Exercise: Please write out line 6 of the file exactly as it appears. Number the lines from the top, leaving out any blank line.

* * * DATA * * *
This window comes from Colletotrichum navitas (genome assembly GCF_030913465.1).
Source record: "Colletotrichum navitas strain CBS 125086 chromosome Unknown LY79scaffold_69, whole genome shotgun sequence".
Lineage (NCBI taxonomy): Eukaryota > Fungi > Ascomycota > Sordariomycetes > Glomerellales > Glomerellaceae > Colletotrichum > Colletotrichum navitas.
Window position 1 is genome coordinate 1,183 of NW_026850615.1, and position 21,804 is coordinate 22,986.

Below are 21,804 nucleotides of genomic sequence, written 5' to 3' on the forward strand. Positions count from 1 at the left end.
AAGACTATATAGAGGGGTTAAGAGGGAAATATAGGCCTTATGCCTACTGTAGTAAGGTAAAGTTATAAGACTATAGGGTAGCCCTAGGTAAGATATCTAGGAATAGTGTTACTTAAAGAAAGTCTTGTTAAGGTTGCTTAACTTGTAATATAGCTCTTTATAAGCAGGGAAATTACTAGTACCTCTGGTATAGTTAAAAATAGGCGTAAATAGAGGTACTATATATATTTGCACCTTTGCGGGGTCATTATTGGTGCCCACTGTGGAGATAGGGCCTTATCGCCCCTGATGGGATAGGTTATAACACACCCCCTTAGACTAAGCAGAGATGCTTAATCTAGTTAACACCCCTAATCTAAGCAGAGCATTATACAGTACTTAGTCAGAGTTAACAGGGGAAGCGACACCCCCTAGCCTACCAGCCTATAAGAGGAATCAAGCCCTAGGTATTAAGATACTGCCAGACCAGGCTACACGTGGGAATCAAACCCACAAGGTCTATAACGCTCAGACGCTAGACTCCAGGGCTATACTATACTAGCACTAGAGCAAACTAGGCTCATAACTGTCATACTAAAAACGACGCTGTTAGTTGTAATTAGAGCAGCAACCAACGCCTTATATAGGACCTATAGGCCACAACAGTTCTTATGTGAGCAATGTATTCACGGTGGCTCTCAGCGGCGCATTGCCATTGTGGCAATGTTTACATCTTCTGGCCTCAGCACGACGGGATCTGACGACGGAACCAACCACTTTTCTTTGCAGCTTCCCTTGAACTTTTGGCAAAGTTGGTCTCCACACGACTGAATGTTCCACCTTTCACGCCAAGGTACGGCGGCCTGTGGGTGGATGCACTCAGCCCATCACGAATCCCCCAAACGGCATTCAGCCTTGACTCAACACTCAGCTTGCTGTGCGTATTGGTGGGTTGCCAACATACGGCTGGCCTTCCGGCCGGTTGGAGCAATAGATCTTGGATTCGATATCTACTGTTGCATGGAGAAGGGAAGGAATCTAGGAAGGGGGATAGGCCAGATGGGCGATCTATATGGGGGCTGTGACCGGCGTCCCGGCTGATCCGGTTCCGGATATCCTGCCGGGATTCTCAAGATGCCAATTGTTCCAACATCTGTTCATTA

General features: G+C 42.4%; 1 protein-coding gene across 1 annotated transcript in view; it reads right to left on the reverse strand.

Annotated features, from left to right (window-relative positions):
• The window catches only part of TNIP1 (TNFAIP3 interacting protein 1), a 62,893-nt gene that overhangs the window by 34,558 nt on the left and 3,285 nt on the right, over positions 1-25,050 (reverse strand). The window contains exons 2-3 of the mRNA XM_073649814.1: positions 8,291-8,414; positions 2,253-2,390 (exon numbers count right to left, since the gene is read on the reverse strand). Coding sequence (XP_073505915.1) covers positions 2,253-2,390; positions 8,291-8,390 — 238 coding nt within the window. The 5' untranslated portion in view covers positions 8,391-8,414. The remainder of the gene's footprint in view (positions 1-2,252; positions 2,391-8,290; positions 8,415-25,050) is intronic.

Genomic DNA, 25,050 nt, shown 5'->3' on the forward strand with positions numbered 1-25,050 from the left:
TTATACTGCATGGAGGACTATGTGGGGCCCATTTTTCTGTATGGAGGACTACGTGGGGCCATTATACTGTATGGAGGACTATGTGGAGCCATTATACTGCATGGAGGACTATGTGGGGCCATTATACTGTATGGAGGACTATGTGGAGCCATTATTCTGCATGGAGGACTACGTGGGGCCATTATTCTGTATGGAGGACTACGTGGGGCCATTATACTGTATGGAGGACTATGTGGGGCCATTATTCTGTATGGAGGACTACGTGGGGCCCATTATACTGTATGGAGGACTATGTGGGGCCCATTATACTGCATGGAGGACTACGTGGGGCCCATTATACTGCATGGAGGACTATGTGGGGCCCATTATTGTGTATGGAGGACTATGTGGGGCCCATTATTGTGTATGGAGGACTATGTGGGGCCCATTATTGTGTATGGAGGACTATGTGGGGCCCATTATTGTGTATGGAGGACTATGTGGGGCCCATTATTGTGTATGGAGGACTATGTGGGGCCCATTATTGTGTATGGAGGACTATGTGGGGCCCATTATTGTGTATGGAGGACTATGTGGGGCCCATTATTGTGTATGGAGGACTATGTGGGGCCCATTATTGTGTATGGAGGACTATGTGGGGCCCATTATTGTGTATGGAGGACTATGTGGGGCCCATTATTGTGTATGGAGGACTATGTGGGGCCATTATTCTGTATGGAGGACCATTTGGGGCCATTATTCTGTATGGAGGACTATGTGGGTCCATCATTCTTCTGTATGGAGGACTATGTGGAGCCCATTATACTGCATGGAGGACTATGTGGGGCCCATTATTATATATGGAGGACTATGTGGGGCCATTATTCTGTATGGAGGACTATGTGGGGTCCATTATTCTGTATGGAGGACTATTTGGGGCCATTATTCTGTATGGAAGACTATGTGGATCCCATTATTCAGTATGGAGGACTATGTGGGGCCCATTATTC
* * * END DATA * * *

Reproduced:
AAGACTATATAGAGGGGTTAAGAGGGAAATATAGGCCTTATGCCTACTGTAGTAAGGTAAAGTTATAAGACTATAGGGTAGCCCTAGGTAAGATATCTAGGAATAGTGTTACTTAAAGAAAGTCTTGTTAAGGTTGCTTAACTTGTAATATAGCTCTTTATAAGCAGGGAAATTACTAGTACCTCTGGTATAGTTAAAAATAGGCGTAAATAGAGGTACTATATATATTTGCACCTTTGCGGGGTCATTATTGGTGCCCACTGTGGAGATAGGGCCTTATCGCCCCTGATGGGATAGGTTATAACACACCCCCTTAGACTAAGCAGAGATGCTTAATCTAGTTAACACCCCTAATCTAAGCAGAGCATTATACAGTACTTAGTCAGAGTTAACAGGGGAAGCGACACCCCCTAGCCTACCAGCCTATAAGAGGAATCAAGCCCTAGGTATTAAGATACTGCCAGACCAGGCTACACGTGGGAATCAAACCCACAAGGTCTATAACGCTCAGACGCTAGACTCCAGGGCTATACTATACTAGCACTAGAGCAAACTAGGCTCATAACTGTCATACTAAAAACGACGCTGTTAGTTGTAATTAGAGCAGCAACCAACGCCTTATATAGGACCTATAGGCCACAACAGTTCTTATGTGAGCAATGTATTCACGGTGGCTCTCAGCGGCGCATTGCCATTGTGGCAATGTTTACATCTTCTGGCCTCAGCACGACGGGATCTGACGACGGAACCAACCACTTTTCTTTGCAGCTTCCCTTGAACTTTTGGCAAAGTTGGTCTCCACACGACTGAATGTTCCACCTTTCACGCCAAGGTACGGCGGCCTGTGGGTGGATGCACTCAGCCCATCACGAATCCCCCAAACGGCATTCAGCCTTGACTCAACACTCAGCTTGCTGTGCGTATTGGTGGGTTGCCAACATACGGCTGGCCTTCCGGCCGGTTGGAGCAATAGATCTTGGATTCGATATCTACTGTTGCATGGAGAAGGGAAGGAATCTAGGAAGGGGGATAGGCCAGATGGGCGATCTATATGGGGGCTGTGACCGGCGTCCCGGCTGATCCGGTTCCGGATATCCTGCCGGGATTCTCAAGATGCCAATTGTTCCAACATCTGTTCATTA